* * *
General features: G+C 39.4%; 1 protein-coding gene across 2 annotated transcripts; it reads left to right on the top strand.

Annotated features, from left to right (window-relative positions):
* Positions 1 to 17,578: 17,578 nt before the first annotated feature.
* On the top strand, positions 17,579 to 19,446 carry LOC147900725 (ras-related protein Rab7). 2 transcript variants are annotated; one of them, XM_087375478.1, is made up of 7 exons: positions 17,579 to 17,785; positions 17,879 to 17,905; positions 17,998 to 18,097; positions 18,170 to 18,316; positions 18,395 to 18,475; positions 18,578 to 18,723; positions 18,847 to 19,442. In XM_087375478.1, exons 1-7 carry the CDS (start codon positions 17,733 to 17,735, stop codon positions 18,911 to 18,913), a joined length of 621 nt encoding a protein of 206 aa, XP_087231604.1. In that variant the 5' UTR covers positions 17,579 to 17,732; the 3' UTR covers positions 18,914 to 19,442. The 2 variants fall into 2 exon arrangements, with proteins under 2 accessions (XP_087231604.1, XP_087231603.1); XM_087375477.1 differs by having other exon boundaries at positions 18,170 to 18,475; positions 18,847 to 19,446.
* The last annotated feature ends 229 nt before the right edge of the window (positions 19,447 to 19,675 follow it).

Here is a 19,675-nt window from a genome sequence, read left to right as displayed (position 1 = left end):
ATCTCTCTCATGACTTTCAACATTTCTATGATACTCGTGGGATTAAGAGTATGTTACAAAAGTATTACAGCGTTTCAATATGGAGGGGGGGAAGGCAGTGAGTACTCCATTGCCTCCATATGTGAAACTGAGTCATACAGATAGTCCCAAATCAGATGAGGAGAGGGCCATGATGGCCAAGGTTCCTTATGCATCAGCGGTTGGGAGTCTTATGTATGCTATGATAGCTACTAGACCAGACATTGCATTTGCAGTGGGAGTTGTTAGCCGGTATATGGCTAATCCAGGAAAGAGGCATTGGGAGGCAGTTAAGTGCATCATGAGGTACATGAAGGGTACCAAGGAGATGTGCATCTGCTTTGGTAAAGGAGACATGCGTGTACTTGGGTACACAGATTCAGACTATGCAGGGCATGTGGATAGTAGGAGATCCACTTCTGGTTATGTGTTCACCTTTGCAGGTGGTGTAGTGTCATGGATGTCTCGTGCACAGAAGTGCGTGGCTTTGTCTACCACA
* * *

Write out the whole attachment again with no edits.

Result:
General features: G+C 39.4%; 1 protein-coding gene across 2 annotated transcripts; it reads left to right on the top strand.

Annotated features, from left to right (window-relative positions):
* Positions 1 to 17,578: 17,578 nt before the first annotated feature.
* On the top strand, positions 17,579 to 19,446 carry LOC147900725 (ras-related protein Rab7). 2 transcript variants are annotated; one of them, XM_087375478.1, is made up of 7 exons: positions 17,579 to 17,785; positions 17,879 to 17,905; positions 17,998 to 18,097; positions 18,170 to 18,316; positions 18,395 to 18,475; positions 18,578 to 18,723; positions 18,847 to 19,442. In XM_087375478.1, exons 1-7 carry the CDS (start codon positions 17,733 to 17,735, stop codon positions 18,911 to 18,913), a joined length of 621 nt encoding a protein of 206 aa, XP_087231604.1. In that variant the 5' UTR covers positions 17,579 to 17,732; the 3' UTR covers positions 18,914 to 19,442. The 2 variants fall into 2 exon arrangements, with proteins under 2 accessions (XP_087231604.1, XP_087231603.1); XM_087375477.1 differs by having other exon boundaries at positions 18,170 to 18,475; positions 18,847 to 19,446.
* The last annotated feature ends 229 nt before the right edge of the window (positions 19,447 to 19,675 follow it).

Here is a 19,675-nt window from a genome sequence, read left to right as displayed (position 1 = left end):
ATCTCTCTCATGACTTTCAACATTTCTATGATACTCGTGGGATTAAGAGTATGTTACAAAAGTATTACAGCGTTTCAATATGGAGGGGGGGAAGGCAGTGAGTACTCCATTGCCTCCATATGTGAAACTGAGTCATACAGATAGTCCCAAATCAGATGAGGAGAGGGCCATGATGGCCAAGGTTCCTTATGCATCAGCGGTTGGGAGTCTTATGTATGCTATGATAGCTACTAGACCAGACATTGCATTTGCAGTGGGAGTTGTTAGCCGGTATATGGCTAATCCAGGAAAGAGGCATTGGGAGGCAGTTAAGTGCATCATGAGGTACATGAAGGGTACCAAGGAGATGTGCATCTGCTTTGGTAAAGGAGACATGCGTGTACTTGGGTACACAGATTCAGACTATGCAGGGCATGTGGATAGTAGGAGATCCACTTCTGGTTATGTGTTCACCTTTGCAGGTGGTGTAGTGTCATGGATGTCTCGTGCACAGAAGTGCGTGGCTTTGTCTACCACA